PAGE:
May 27, 2018
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Cue cards for GOP debaters

Kent Ward
By Kent Ward

When the University of Maine men’s basketball team played the University of New Hampshire at Alfond Arena some years ago, a New Hampshire coach positioned at the far end of his team’s bench worked a series of large cards bearing coded messages in ultra-bold foot-high type.

By this method he called the play for the UNH players as they worked the ball up the floor. He’d flash “X-35,” say, or “22 Blue,” and I’m sitting there taking this all in and thinking something is wrong with this picture.

If the UNH guys could read the instructions, couldn’t everyone in the joint — including, presumably, the Maine players and coaches — read them as well? And should there be some nimble dean’s list code-busting expert on the Maine bench who might quickly figure out that “22 Blue” meant thus and such, couldn’t the opposition be expected to take evasive action to thwart the play the second and third time around?

Small wonder that UNH at the time was sporting a less-than-impressive record under the flip-card method of communication.

As the game wore on, however, it became obvious that it would take more than the flashing of cryptic cue-cards from the bench to jump-start the anemic UNH offense, and the maneuver was abandoned. It may not have worked all that well in basketball, but I have since wondered how it might fare in some other endeavor.

Politics in general, perhaps. And specifically in the never-ending series of political debates among the four remaining Republican presidential wannabes.

Cue cards might prevent a Newt Gingrich performance from falling flat before some future audience, as happened in a debate last week preceding voting in Florida. Operating from offstage, cue card guy could flash the always popular “Attack News Media” or “Berate Moderator” card, and Gingrich — a master at pointing out flaws in lesser mortals — might soon have the audience hooting and clamoring for blood, quickly putting him back in the game.

Granted, the placards might not project the mystique of the University of New Hampshire basketball team’s “22 Blue.” But if they should happen to work, who could knock the ploy?

A good location for cue card guy to set up shop would be behind the camera in the studio of most any cable network talk show, where show hosts with super-size egos — which is to say the vast majority of the talkative species — seem incapable of letting their panelists get a word in edgewise. “Let Guests Talk” and “Put Sock In It” might easily be the dawg-eared signs getting the most use in this scenario.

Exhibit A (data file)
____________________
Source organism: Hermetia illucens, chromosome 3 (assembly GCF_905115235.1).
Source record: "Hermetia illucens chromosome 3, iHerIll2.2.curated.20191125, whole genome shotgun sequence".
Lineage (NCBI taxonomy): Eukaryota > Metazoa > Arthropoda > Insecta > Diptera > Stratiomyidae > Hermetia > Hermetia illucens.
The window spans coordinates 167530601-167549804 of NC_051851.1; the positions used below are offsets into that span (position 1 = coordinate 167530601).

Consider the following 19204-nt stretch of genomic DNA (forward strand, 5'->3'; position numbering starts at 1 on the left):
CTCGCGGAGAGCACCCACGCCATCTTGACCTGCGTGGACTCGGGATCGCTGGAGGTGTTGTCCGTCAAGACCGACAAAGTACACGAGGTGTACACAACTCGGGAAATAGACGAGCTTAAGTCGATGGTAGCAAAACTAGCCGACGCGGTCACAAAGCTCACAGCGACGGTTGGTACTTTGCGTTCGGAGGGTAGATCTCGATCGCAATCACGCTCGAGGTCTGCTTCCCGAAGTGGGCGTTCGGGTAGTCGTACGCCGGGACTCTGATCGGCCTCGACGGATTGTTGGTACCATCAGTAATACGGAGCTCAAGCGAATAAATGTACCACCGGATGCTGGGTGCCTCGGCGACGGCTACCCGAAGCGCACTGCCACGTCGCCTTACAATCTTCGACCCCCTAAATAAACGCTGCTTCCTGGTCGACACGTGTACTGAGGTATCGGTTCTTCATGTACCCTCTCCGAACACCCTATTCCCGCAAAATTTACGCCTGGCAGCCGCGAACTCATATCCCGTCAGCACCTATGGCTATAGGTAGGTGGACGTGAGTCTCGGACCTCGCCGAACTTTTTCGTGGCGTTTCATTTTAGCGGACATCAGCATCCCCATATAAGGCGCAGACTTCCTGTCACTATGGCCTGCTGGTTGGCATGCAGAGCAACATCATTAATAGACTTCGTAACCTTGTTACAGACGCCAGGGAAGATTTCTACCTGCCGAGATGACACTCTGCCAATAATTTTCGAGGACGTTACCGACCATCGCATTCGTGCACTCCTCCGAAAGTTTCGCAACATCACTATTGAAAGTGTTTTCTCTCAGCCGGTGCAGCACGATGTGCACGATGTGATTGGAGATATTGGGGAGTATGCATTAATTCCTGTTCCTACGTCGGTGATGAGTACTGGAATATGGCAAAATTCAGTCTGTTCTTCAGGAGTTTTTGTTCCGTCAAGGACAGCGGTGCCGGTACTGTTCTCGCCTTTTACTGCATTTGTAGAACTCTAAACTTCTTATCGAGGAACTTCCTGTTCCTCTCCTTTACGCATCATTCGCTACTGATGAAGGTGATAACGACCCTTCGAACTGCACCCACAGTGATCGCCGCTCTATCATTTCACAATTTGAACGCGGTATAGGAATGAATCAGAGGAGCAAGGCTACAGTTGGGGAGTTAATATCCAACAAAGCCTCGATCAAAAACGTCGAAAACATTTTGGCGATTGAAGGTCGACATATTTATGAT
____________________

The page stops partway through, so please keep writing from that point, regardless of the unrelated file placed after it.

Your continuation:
Department store cash register checkout people could use the cue card method to thwart savvy shoppers who consistently seem able to sniff out the fastest moving checkout lines. When too many had discovered the quickest escape route, a supervisor lurking nearby could catch the attention of the operator of the offending cash register by holding up a card containing the two most dreaded words in checkout line transactions: “Price check.” Things would come to an immediate and prolonged halt until the matter had been settled. Next time, the savvy crowd might think twice before trying to game the system to make a hasty exit.

The secret of the effective cue card — as with signs in general — is succinctness and clarity. To be sure, one person’s clarity can be another’s ambiguity, as former Parker Pen Co. executive Roger Axtell pointed out in an article in an ancient edition of Travel Weekly, an industry publication I found buried in my files.

Tongue in cheek, Axtell paints the image of a foreigner about to step on an escalator in an American city when he spots a nearby sign: “Dogs Must Be Carried.” Fearful of breaking the law and getting locked up so far from home, the confused man allegedly beseeches bystanders to tell him where he might quickly find a dog.

In making the case for clear writing in correspondence, Axtell claimed he once had written to his company’s plant manager in Brazil, asking for an accounting of the number of local employees, broken down by sex. In his written reply, the manager stated that 10 people were employed in the office, 25 worked in the plant and four were presently in the hospital.

To his knowledge, none of the latter group had been broken down by sex, the man reported.

“Our problem here is alcohol,” he explained.

BDN columnist Kent Ward lives in Limestone. His email address is

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